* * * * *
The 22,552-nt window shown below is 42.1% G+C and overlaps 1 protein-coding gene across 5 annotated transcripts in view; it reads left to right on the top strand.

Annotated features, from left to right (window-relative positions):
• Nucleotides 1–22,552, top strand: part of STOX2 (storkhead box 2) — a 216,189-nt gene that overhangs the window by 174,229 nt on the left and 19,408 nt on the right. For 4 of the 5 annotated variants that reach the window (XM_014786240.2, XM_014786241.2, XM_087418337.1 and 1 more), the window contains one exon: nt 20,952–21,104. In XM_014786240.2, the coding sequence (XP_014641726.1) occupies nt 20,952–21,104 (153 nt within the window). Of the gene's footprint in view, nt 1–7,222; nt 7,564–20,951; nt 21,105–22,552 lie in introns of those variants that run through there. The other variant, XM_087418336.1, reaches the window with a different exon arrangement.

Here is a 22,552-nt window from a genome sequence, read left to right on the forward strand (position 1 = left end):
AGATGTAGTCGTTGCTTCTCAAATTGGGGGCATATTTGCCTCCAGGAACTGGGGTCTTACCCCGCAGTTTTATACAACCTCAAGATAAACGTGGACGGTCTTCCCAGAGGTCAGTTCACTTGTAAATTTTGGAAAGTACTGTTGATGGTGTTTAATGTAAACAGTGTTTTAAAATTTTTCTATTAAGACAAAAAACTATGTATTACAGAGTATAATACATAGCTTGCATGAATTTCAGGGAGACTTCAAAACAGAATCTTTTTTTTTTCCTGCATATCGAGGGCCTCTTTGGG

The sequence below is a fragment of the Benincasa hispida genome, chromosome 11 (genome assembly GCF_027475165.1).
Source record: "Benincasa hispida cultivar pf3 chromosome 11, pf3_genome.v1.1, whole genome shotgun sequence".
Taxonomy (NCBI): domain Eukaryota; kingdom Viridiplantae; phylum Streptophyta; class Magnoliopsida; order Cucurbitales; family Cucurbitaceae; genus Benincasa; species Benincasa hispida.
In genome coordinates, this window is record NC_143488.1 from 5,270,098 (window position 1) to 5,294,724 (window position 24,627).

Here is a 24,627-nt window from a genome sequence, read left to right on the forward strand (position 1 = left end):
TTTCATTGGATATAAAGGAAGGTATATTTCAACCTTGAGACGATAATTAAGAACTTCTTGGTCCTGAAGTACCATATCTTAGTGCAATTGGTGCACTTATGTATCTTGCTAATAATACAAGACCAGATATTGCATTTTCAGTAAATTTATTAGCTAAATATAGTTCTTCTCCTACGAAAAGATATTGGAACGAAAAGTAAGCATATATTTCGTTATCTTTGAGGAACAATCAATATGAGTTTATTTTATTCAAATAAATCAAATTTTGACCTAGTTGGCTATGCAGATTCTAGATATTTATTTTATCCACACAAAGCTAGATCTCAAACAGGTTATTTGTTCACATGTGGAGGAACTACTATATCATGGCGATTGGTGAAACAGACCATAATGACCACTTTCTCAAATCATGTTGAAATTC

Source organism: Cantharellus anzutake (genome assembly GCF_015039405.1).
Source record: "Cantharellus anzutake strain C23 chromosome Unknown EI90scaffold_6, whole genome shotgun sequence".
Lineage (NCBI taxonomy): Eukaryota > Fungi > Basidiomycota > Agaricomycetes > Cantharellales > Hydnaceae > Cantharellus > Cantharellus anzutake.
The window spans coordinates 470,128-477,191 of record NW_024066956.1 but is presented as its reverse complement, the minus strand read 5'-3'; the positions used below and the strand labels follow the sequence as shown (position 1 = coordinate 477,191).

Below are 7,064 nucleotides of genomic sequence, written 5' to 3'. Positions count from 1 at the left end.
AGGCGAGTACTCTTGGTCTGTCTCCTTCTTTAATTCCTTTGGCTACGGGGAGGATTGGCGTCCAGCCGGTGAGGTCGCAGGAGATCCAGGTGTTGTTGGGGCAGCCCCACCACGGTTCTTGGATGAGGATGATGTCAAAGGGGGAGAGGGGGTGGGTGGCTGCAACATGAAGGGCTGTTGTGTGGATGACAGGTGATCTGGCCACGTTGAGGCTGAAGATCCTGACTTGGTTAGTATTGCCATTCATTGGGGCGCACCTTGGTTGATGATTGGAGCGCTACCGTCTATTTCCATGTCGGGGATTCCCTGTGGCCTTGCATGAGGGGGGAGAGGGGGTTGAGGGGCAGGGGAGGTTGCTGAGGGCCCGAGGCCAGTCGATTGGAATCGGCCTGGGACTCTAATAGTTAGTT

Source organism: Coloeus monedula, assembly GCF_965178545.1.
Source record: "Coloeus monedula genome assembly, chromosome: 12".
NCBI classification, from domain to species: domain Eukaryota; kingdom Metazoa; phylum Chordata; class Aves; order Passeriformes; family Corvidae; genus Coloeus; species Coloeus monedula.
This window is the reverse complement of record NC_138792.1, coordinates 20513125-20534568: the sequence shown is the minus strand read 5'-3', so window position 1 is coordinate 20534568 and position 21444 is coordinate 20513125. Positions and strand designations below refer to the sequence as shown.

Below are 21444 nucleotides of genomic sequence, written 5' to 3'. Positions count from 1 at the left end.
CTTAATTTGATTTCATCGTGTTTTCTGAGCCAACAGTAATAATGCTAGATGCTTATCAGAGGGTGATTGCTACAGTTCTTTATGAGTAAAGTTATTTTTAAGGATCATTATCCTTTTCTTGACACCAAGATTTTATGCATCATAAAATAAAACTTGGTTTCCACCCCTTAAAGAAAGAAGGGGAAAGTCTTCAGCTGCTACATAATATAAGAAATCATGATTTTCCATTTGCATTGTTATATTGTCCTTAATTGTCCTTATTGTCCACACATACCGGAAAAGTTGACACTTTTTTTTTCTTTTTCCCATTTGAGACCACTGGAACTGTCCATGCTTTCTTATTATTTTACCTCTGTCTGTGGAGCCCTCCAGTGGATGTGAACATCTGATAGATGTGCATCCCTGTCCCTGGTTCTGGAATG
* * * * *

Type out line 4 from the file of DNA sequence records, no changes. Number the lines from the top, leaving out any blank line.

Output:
Here is a 22,552-nt window from a genome sequence, read left to right on the forward strand (position 1 = left end):